In 1981, CSR first notified its pre-1978 insurers of its asbestos claims in the United States and that CSR might seek indemnity from those insurers. CSR first presented formal notice of demand for indemnification for asbestos-related claims to the Defendant post-1978 Insurers in a letter dated November 29, 1991. (Certif. of Todd G. Cosenza ("Cosenza Certif."), Ex. 7.) Defendants denied CSR's claim for coverage of CSR's United States asbestos-related liabilities in a February 20, 1992 letter from Anthony Scotford, an attorney retained by Defendants in relation to CSR's claim. On March 17, 1992, CSR sent a letter to the Insurers which purported to withdraw its asbestos-coverage claims and acknowledge that the policies did not cover asbestos-related claims stemming from the operation of the Wittenoom mine or the sale of asbestos mined at Wittenoom. (Cosenza Certif., Ex. 56.)

This action results from Defendants' handling of the November 1991 claims and ultimate denial of coverage for those claims under the post-1978 policies. CSR also alleges a group boycott by the Defendant Insurers in which Defendants threatened denial of new or renewal insurance for CSR unless CSR withdrew its November 1991 request for coverage. CSR's Second Amended Complaint ("SAC") alleges federal antitrust claims under Section 1 of the Sherman Act (Count III) and New Jersey state antitrust claims under N.J.S.A. § 56:9-3 (Count IV).

The instant motions do not broadly implicate the substantive merits of CSR's group boycott claim and therefore do not require this Court to revisit its prior discussion of the per se and Rule of Reason approaches, or to determine which analysis will ultimately apply in this matter. Rather, Defendants in their instant motion challenge this Court's subject matter jurisdiction over CSR's federal and state antitrust claims under the Foreign Trade Antitrust Improvements Act of 1982 ("FTAIA"), 15 U.S.C. § 6a. As discussed in great detail later in this opinion, the FTAIA sets forth conditions on jurisdiction under the Sherman Act over claims involving trade or commerce with foreign nations and focuses primarily on the general nature of the alleged conduct and especially the geographic focus of that conduct's alleged anticompetitive effects. Because the parties do not seek summary judgment on the merits of CSR's antitrust claims, this Court need not delve into the extensive, disputed factual background produced during discovery concerning the minute details and alleged proofs of the claimed group boycott here.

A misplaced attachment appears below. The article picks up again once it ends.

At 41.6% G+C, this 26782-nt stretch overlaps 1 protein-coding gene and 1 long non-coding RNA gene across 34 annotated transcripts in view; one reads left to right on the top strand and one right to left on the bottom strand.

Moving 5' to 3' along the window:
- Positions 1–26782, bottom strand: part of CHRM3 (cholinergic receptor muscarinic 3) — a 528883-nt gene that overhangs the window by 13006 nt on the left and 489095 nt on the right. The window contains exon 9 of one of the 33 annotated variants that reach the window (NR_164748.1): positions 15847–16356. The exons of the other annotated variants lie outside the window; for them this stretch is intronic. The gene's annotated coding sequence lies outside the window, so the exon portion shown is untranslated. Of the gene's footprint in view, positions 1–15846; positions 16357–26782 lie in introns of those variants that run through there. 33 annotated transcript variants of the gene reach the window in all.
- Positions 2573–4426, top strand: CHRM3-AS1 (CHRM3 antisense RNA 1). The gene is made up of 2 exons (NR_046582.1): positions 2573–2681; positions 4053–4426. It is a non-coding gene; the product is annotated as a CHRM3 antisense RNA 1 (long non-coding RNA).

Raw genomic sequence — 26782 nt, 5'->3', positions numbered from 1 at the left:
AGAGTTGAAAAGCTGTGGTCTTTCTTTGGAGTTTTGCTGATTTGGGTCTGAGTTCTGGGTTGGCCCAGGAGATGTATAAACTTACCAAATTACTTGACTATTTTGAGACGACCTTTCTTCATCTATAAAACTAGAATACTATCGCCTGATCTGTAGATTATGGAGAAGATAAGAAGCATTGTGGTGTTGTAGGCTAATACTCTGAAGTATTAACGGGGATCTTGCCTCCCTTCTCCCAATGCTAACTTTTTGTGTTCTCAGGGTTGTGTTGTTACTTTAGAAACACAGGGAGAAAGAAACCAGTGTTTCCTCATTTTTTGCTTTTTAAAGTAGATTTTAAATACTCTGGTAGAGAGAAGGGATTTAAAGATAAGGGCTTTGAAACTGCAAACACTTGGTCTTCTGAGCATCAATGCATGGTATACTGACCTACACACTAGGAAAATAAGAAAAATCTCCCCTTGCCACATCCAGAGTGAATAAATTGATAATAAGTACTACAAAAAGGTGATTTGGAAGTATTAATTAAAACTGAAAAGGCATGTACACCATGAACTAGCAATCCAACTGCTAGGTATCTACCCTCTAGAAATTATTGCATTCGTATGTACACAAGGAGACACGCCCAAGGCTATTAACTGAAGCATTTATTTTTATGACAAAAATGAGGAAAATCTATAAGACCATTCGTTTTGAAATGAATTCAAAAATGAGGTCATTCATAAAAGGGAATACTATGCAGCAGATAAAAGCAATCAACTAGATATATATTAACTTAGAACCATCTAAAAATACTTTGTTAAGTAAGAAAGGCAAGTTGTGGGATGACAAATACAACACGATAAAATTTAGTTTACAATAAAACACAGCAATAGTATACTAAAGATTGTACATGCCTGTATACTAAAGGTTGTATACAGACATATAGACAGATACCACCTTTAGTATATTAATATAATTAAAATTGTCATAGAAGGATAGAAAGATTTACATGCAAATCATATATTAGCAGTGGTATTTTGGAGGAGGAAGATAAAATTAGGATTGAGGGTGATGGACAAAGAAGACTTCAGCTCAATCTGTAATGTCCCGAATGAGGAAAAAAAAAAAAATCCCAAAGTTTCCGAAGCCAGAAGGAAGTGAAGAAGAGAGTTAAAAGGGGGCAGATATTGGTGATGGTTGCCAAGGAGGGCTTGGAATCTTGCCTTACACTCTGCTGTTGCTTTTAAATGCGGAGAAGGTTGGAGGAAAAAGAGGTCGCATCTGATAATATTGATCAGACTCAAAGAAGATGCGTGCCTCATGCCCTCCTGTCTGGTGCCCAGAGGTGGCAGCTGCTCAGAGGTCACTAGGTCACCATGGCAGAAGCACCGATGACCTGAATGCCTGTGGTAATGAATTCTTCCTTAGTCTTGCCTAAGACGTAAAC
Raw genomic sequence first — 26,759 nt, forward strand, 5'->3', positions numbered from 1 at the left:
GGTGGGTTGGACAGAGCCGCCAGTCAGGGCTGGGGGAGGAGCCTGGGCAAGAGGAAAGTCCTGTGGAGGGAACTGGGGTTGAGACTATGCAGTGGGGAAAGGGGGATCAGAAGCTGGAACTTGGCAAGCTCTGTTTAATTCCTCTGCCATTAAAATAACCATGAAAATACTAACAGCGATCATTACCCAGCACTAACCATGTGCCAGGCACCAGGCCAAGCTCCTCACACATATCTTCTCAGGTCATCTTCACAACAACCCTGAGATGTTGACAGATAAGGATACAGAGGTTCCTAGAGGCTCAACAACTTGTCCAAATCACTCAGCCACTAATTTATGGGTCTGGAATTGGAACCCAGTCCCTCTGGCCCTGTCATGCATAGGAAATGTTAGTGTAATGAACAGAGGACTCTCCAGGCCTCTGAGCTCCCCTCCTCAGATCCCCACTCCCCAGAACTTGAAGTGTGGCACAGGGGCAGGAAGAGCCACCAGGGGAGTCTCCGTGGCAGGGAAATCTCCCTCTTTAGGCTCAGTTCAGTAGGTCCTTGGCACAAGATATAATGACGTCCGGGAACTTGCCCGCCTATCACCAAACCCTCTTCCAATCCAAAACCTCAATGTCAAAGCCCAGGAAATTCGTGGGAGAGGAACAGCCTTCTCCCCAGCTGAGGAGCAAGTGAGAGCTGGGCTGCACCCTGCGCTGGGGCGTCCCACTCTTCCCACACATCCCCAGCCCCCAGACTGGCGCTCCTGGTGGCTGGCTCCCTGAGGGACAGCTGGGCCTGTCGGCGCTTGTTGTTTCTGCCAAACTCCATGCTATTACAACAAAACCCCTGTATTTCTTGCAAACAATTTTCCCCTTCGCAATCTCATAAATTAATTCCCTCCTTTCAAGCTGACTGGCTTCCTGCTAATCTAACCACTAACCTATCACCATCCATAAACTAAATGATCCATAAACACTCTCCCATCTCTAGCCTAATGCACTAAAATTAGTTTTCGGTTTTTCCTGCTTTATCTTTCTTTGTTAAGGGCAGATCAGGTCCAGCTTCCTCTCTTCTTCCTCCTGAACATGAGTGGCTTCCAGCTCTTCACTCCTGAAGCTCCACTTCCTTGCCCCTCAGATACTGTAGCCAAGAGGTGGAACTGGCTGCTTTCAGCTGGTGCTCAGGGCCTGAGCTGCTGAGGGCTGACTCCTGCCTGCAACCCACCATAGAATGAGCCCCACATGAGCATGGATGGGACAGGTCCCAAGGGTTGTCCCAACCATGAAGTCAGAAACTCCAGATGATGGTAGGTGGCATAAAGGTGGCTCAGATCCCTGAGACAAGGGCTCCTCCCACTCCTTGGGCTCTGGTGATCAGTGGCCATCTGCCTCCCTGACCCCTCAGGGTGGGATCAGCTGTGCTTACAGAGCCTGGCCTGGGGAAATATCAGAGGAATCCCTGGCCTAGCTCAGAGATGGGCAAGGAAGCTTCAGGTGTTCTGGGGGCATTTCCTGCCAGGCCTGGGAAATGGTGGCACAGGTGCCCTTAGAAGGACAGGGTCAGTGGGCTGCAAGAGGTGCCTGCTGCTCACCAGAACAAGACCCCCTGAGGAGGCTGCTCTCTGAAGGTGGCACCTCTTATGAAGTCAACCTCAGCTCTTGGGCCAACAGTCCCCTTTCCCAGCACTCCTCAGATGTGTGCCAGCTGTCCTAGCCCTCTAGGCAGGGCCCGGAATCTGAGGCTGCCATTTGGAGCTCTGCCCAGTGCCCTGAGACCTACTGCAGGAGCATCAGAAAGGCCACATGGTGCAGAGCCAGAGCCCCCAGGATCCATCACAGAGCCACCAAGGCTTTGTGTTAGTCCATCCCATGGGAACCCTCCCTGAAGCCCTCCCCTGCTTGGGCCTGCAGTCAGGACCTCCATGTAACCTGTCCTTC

However, as will be seen, the jurisdictional requirements outlined in the FTAIA may not be easily distinguished from certain substantive antitrust elements, such as antitrust injury. Therefore, the Court will briefly discuss, for background and jurisdictional purposes only, general factual allegations regarding the workings of the alleged boycott itself and the evidence relevant to proof of concerted action. The Court stresses that it does not purport to make conclusive factual findings on the merits in this opinion, and only discusses background facts to the extent necessary for clarity and to provide the basis for the Court's jurisdictional analysis.

CSR alleges that Defendants jointly decided to "link renewal of CSR's 1992-93 worldwide insurance coverage to withdrawal" of CSR's asbestos-related claims (Pls.' Br. 12), and that Defendants initially represented to CSR and its insurance broker that treatment of the asbestos-related claims had nothing to do with the renewal issue (id. 12-13). CSR also alleges that in addition to a group boycott, Defendants made misrepresentations concerning CSR to others in the insurance market in an effort to prevent CSR from obtaining alternative coverage. (Pls.' Br. 19.)

The instant motions require particular focus on the geographic location of the alleged actions and their effects. Defendants stress that CSR directed its insurance and risk management activities out of its Sydney headquarters, used Australian and British insurance brokers, and dealt primarily with INA/CIGNA's Australian affiliate, CIGNA Insurance Company (Australia) Limited, now known as ACE Insurance Ltd. They claim that the parent American corporations INA and CIGNA never issued any insurance policy to CSR.